This is a pretty interesting video you can watch...

Are you inspired now?

Au Revoir,


ps: The logo is coming!

Wednesday, October 17, 2012

The fool on the hill

I had a wonderful week. I did so many things that I barely had time to go on Facebook. Oh yeah. This is a thing you should know about me. I was a total Facebook addict. Until I actually found out that it's just so time-consuming! You don't actually take notice that time flys away and you just haven't done anything active. Facebook is great. Remember the Arab spring? Without Facebook, the (younger) people wouldn't have  shared their opinion that much. The same for pussy riot many other happenings.
BUT THERE'S  ALSO SO MUCH SHIT ON FACEBOOK! Like selfpictures with copy-paste quotes like: "I never thought that I would fall in love until I met you..." SERIOUSLY??  So cheeeeezy.
But now my addiction is over. Bravo me!!

I'll tell you something about my school:
My school is in the centre of Brussels in the more arty-farty neighbourhood. Unfortunately the building is very ugly, but we manage to hide that a little by covering the walls with our paintings and drawings and huge posters of Amnesty International and other NGOs.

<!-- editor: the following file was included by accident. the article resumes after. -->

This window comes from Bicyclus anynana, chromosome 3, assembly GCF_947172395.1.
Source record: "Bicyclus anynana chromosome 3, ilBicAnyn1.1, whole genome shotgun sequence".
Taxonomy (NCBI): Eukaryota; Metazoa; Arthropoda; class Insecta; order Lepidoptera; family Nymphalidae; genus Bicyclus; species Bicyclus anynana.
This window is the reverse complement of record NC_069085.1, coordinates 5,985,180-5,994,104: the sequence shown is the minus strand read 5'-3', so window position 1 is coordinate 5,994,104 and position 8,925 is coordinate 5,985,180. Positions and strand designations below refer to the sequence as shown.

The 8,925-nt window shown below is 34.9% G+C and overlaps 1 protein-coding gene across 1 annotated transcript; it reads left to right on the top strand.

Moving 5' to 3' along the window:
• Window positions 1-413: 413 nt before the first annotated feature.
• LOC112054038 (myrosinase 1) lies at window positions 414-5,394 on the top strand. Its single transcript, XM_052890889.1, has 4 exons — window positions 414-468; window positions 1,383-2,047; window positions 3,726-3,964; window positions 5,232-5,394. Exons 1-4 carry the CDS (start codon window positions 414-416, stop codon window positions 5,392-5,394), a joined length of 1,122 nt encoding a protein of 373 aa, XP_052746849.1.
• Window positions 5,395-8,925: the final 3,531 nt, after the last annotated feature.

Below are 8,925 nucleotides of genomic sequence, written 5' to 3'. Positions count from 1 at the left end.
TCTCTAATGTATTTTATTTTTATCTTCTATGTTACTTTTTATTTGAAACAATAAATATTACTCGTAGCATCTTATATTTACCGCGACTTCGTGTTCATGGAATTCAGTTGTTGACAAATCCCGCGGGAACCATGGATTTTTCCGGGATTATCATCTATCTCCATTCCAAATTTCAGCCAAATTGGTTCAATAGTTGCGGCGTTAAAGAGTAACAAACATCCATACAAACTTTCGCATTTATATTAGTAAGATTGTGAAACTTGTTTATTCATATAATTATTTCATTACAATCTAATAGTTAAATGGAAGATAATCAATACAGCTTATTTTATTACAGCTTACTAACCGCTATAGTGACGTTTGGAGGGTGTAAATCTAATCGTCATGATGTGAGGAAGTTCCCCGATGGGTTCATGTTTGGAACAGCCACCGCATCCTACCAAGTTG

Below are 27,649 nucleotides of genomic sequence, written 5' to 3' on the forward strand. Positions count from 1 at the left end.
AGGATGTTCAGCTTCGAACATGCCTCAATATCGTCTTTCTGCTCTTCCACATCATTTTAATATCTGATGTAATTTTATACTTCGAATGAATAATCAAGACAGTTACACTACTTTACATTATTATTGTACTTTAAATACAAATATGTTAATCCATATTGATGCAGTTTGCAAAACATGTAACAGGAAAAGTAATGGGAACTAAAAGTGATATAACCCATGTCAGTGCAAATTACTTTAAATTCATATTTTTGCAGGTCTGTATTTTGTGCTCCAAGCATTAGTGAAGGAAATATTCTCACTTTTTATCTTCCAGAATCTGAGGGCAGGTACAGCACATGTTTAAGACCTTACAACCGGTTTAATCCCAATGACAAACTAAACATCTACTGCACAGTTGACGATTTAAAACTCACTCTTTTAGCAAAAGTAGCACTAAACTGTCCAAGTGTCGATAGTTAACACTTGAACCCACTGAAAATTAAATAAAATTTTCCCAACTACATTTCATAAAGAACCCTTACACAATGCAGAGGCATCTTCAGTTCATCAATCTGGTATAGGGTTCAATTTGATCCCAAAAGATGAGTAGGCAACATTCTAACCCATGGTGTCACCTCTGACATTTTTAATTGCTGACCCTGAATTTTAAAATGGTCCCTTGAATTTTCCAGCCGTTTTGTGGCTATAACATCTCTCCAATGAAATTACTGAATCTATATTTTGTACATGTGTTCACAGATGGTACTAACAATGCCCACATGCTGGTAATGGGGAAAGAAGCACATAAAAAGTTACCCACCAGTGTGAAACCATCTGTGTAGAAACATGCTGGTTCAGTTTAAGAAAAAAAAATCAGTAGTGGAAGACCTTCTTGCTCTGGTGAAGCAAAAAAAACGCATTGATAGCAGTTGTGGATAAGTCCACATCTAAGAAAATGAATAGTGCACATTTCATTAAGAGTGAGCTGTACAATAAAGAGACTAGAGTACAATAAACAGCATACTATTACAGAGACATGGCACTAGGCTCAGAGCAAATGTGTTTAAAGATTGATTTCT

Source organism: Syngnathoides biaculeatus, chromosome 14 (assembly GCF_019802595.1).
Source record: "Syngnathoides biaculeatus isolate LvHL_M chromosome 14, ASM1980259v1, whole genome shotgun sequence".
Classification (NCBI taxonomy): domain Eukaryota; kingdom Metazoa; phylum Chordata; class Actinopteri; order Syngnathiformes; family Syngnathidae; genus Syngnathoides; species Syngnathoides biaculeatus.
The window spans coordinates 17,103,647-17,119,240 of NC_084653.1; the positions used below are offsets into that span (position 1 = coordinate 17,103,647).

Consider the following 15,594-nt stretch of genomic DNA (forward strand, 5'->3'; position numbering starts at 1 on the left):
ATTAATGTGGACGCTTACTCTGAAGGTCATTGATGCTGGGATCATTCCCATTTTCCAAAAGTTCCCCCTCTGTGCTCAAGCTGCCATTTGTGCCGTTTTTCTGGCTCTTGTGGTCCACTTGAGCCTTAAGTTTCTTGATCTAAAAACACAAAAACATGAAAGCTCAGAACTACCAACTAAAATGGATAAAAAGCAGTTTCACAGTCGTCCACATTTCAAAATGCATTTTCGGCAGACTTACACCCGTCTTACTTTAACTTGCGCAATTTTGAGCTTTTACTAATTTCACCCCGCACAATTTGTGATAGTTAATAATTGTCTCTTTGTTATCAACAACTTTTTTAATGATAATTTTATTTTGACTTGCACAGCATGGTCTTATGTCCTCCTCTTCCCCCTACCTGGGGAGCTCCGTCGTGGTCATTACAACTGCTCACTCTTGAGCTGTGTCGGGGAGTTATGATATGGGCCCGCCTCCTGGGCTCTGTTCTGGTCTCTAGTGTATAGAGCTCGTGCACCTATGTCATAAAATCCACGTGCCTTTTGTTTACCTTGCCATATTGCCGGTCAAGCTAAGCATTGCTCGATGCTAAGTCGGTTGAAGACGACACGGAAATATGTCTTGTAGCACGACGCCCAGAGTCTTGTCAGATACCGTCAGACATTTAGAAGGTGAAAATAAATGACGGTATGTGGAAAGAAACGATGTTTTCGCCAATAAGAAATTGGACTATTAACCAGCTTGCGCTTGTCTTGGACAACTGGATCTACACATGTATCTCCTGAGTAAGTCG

This is my school and its neighbourhood. Every day I pass through fancy shops and fancy people. On my way to school there is a little square with a long rectangular fountain where I often fall in. I'm very famous for being clumsy.  Like slipping in the school stairs or trying to put a sweater on by putting your head in the left sleeve and your two arms in the other one. But I mean, I manage to live with it.
I'm active at school: i'll be organizing a fashion show with recycled clothes ( ooh i'm so exited about this!) for a campaign called "Sing For The Climate". I go to an art class during lunchtime and I'm regularly helping for school happenings.